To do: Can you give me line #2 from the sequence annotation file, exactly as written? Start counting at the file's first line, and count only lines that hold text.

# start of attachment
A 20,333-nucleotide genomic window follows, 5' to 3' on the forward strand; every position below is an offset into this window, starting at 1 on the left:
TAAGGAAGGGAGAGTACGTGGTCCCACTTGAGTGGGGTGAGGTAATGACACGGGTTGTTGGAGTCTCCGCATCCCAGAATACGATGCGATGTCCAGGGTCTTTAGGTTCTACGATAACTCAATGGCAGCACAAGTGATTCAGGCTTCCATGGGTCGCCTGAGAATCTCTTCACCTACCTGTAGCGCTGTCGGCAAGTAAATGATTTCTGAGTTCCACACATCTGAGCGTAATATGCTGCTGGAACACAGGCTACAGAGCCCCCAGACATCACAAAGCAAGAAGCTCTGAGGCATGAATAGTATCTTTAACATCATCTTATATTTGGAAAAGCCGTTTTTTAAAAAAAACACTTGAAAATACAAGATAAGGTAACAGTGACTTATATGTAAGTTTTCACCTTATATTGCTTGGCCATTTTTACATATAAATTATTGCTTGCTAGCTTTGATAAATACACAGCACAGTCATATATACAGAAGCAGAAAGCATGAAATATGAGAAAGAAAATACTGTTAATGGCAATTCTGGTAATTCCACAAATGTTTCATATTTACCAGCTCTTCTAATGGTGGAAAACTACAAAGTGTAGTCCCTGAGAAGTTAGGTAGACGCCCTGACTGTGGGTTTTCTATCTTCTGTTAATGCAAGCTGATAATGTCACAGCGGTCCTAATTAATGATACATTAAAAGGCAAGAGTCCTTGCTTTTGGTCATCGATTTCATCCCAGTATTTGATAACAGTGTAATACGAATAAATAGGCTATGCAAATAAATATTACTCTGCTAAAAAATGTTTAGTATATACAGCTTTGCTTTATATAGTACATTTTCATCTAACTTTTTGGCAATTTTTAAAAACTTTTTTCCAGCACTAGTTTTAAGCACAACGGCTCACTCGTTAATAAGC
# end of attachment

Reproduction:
TAAGGAAGGGAGAGTACGTGGTCCCACTTGAGTGGGGTGAGGTAATGACACGGGTTGTTGGAGTCTCCGCATCCCAGAATACGATGCGATGTCCAGGGTCTTTAGGTTCTACGATAACTCAATGGCAGCACAAGTGATTCAGGCTTCCATGGGTCGCCTGAGAATCTCTTCACCTACCTGTAGCGCTGTCGGCAAGTAAATGATTTCTGAGTTCCACACATCTGAGCGTAATATGCTGCTGGAACACAGGCTACAGAGCCCCCAGACATCACAAAGCAAGAAGCTCTGAGGCATGAATAGTATCTTTAACATCATCTTATATTTGGAAAAGCCGTTTTTTAAAAAAAACACTTGAAAATACAAGATAAGGTAACAGTGACTTATATGTAAGTTTTCACCTTATATTGCTTGGCCATTTTTACATATAAATTATTGCTTGCTAGCTTTGATAAATACACAGCACAGTCATATATACAGAAGCAGAAAGCATGAAATATGAGAAAGAAAATACTGTTAATGGCAATTCTGGTAATTCCACAAATGTTTCATATTTACCAGCTCTTCTAATGGTGGAAAACTACAAAGTGTAGTCCCTGAGAAGTTAGGTAGACGCCCTGACTGTGGGTTTTCTATCTTCTGTTAATGCAAGCTGATAATGTCACAGCGGTCCTAATTAATGATACATTAAAAGGCAAGAGTCCTTGCTTTTGGTCATCGATTTCATCCCAGTATTTGATAACAGTGTAATACGAATAAATAGGCTATGCAAATAAATATTACTCTGCTAAAAAATGTTTAGTATATACAGCTTTGCTTTATATAGTACATTTTCATCTAACTTTTTGGCAATTTTTAAAAACTTTTTTCCAGCACTAGTTTTAAGCACAACGGCTCACTCGTTAATAAGC